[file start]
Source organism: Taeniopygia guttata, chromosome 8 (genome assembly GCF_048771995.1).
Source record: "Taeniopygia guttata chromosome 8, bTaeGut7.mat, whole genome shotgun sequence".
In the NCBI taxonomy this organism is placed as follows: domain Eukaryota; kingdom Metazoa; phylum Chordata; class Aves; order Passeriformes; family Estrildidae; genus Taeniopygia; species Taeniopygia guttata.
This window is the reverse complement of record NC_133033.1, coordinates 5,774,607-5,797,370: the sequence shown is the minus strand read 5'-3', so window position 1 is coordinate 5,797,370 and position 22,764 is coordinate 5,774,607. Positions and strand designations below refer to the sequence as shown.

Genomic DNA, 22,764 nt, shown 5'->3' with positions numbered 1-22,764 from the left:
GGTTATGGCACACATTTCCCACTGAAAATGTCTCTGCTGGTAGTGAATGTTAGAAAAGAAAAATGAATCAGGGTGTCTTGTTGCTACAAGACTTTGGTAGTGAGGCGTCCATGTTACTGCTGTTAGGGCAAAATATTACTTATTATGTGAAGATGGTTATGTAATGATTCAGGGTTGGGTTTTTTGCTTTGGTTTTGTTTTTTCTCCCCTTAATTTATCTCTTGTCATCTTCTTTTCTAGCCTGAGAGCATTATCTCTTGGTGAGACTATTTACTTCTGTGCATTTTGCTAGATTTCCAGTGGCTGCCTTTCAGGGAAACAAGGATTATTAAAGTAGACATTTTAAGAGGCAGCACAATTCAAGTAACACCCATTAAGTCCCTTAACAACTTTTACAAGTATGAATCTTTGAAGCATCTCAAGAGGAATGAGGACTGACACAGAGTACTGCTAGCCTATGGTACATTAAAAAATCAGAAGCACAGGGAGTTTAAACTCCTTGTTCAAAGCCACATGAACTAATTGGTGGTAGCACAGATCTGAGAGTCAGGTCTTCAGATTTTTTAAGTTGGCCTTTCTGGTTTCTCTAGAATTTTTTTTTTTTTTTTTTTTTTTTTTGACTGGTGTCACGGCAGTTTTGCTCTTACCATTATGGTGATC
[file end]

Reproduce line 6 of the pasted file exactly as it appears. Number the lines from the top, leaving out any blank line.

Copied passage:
GGTTATGGCACACATTTCCCACTGAAAATGTCTCTGCTGGTAGTGAATGTTAGAAAAGAAAAATGAATCAGGGTGTCTTGTTGCTACAAGACTTTGGTAGTGAGGCGTCCATGTTACTGCTGTTAGGGCAAAATATTACTTATTATGTGAAGATGGTTATGTAATGATTCAGGGTTGGGTTTTTTGCTTTGGTTTTGTTTTTTCTCCCCTTAATTTATCTCTTGTCATCTTCTTTTCTAGCCTGAGAGCATTATCTCTTGGTGAGACTATTTACTTCTGTGCATTTTGCTAGATTTCCAGTGGCTGCCTTTCAGGGAAACAAGGATTATTAAAGTAGACATTTTAAGAGGCAGCACAATTCAAGTAACACCCATTAAGTCCCTTAACAACTTTTACAAGTATGAATCTTTGAAGCATCTCAAGAGGAATGAGGACTGACACAGAGTACTGCTAGCCTATGGTACATTAAAAAATCAGAAGCACAGGGAGTTTAAACTCCTTGTTCAAAGCCACATGAACTAATTGGTGGTAGCACAGATCTGAGAGTCAGGTCTTCAGATTTTTTAAGTTGGCCTTTCTGGTTTCTCTAGAATTTTTTTTTTTTTTTTTTTTTTTTTTGACTGGTGTCACGGCAGTTTTGCTCTTACCATTATGGTGATC